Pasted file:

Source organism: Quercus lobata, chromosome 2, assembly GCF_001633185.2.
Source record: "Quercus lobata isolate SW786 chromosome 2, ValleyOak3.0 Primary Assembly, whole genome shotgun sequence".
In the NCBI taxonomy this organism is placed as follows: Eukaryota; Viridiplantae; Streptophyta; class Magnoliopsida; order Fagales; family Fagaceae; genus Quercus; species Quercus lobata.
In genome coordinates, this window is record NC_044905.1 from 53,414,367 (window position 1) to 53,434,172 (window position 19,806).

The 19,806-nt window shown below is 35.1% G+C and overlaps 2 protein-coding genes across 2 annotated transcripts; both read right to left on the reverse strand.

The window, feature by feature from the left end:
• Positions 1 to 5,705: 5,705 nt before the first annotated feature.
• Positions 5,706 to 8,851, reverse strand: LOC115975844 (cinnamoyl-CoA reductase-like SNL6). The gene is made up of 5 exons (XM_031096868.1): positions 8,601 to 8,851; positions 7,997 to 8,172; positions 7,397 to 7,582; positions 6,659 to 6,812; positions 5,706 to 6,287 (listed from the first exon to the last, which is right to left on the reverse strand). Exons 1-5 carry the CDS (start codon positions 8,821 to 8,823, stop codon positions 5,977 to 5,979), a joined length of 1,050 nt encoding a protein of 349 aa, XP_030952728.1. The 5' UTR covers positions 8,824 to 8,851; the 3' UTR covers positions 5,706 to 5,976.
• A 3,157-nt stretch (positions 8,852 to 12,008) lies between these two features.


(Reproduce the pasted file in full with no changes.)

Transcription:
Source organism: Quercus lobata, chromosome 2, assembly GCF_001633185.2.
Source record: "Quercus lobata isolate SW786 chromosome 2, ValleyOak3.0 Primary Assembly, whole genome shotgun sequence".
In the NCBI taxonomy this organism is placed as follows: Eukaryota; Viridiplantae; Streptophyta; class Magnoliopsida; order Fagales; family Fagaceae; genus Quercus; species Quercus lobata.
In genome coordinates, this window is record NC_044905.1 from 53,414,367 (window position 1) to 53,434,172 (window position 19,806).

The 19,806-nt window shown below is 35.1% G+C and overlaps 2 protein-coding genes across 2 annotated transcripts; both read right to left on the reverse strand.

The window, feature by feature from the left end:
• Positions 1 to 5,705: 5,705 nt before the first annotated feature.
• Positions 5,706 to 8,851, reverse strand: LOC115975844 (cinnamoyl-CoA reductase-like SNL6). The gene is made up of 5 exons (XM_031096868.1): positions 8,601 to 8,851; positions 7,997 to 8,172; positions 7,397 to 7,582; positions 6,659 to 6,812; positions 5,706 to 6,287 (listed from the first exon to the last, which is right to left on the reverse strand). Exons 1-5 carry the CDS (start codon positions 8,821 to 8,823, stop codon positions 5,977 to 5,979), a joined length of 1,050 nt encoding a protein of 349 aa, XP_030952728.1. The 5' UTR covers positions 8,824 to 8,851; the 3' UTR covers positions 5,706 to 5,976.
• A 3,157-nt stretch (positions 8,852 to 12,008) lies between these two features.